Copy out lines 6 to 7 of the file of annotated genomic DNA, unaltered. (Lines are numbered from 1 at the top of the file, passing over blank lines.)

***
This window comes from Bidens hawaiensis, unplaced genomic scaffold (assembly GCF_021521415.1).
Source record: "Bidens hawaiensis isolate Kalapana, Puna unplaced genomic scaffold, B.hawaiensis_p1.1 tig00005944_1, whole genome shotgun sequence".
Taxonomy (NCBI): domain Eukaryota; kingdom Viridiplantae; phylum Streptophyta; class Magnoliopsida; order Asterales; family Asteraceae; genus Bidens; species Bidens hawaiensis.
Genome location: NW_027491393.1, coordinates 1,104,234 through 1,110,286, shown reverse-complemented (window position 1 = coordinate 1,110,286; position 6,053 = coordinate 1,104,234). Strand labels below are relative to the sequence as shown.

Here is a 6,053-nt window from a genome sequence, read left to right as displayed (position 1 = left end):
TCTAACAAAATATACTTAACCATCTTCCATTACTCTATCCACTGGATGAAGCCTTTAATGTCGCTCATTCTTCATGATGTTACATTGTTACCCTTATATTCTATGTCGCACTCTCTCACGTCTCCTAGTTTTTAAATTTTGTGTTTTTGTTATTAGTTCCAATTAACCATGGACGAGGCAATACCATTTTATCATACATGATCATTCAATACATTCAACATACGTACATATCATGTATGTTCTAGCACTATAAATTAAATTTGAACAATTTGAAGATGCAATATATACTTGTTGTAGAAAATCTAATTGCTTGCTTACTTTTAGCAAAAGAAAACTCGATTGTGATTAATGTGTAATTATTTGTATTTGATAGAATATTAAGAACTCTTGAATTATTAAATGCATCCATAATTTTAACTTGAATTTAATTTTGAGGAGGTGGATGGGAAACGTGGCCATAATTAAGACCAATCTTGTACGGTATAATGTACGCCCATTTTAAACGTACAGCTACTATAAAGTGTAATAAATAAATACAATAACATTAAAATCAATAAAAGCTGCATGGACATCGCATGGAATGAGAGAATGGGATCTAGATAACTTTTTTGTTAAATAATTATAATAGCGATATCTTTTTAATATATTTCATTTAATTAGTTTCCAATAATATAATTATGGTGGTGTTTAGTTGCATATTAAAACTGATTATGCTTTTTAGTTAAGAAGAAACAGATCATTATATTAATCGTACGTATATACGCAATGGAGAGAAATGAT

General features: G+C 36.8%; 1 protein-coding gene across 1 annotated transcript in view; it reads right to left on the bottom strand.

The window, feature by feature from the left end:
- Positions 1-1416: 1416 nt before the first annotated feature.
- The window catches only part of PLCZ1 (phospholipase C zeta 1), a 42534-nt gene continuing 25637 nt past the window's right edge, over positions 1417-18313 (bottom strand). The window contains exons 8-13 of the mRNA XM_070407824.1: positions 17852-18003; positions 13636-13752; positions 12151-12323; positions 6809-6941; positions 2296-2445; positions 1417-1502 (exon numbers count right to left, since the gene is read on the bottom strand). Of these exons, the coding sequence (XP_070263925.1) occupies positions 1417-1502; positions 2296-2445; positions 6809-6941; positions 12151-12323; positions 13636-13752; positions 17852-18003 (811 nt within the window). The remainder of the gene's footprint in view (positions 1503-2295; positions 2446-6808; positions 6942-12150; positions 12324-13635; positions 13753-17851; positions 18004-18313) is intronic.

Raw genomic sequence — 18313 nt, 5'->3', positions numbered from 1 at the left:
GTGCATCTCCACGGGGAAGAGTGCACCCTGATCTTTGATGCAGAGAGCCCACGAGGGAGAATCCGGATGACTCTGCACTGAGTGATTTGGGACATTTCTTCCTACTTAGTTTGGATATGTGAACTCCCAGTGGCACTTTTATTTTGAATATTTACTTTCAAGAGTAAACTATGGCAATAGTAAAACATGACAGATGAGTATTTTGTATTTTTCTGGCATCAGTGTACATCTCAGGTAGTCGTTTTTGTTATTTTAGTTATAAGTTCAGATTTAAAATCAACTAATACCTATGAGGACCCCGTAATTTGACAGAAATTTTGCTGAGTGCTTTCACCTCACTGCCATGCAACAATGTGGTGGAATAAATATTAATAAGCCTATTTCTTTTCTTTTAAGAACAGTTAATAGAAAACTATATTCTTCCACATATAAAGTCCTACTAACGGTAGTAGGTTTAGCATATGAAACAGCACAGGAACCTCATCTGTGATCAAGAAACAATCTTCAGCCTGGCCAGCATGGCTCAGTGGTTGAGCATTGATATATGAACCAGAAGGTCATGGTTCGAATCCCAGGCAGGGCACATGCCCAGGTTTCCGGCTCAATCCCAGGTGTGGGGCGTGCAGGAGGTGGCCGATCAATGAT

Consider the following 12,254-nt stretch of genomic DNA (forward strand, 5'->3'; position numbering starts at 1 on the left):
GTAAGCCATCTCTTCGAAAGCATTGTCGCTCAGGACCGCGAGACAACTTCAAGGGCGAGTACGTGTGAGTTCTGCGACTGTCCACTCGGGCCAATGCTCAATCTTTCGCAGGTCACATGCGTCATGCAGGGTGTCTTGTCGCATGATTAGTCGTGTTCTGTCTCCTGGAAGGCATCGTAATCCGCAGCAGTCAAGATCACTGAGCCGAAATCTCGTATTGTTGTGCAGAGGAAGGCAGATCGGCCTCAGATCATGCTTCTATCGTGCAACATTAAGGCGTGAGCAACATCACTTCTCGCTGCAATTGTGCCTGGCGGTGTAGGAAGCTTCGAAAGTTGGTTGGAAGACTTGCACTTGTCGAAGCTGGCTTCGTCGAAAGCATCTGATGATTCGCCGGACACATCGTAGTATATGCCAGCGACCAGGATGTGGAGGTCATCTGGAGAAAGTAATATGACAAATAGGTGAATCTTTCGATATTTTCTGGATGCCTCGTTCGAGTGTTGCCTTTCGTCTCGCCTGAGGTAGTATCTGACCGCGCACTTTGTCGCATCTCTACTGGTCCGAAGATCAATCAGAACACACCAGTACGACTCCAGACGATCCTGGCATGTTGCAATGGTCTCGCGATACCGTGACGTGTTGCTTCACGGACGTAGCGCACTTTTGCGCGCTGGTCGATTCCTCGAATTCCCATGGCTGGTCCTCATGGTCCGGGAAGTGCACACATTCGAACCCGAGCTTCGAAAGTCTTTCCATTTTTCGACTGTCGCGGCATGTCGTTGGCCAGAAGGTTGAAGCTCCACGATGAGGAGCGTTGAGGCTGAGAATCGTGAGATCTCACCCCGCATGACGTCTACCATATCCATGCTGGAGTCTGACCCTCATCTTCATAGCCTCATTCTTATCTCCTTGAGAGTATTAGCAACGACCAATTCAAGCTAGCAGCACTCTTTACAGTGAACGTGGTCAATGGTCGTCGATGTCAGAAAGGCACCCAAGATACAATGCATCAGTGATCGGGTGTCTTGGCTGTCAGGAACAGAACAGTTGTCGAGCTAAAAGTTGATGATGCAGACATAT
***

TCTAACAAAATATACTTAACCATCTTCCATTACTCTATCCACTGGATGAAGCCTTTAATGTCGCTCATTCTTCATGATGTTACATTGTTACCCTTATATTCTATGTCGCACTCTCTCACGTCTCCTAGTTTTTAAATTTTGTGTTTTTGTTATTAGTTCCAATTAACCATGGACGAGGCAATACCATTTTATCATACATGATCATTCAATACATTCAACATACGTACATATCATGTATGTTCTAGCACTATAAATTAAATTTGAACAATTTGAAGATGCAATATATACTTGTTGTAGAAAATCTAATTGCTTGCTTACTTTTAGCAAAAGAAAACTCGATTGTGATTAATGTGTAATTATTTGTATTTGATAGAATATTAAGAACTCTTGAATTATTAAATGCATCCATAATTTTAACTTGAATTTAATTTTGAGGAGGTGGATGGGAAACGTGGCCATAATTAAGACCAATCTTGTACGGTATAATGTACGCCCATTTTAAACGTACAGCTACTATAAAGTGTAATAAATAAATACAATAACATTAAAATCAATAAAAGCTGCATGGACATCGCATGGAATGAGAGAATGGGATCTAGATAACTTTTTTGTTAAATAATTATAATAGCGATATCTTTTTAATATATTTCATTTAATTAGTTTCCAATAATATAATTATGGTGGTGTTTAGTTGCATATTAAAACTGATTATGCTTTTTAGTTAAGAAGAAACAGATCATTATATTAATCGTACGTATATACGCAATGGAGAGAAATGAT

General features: G+C 36.8%; 1 protein-coding gene across 1 annotated transcript in view; it reads right to left on the bottom strand.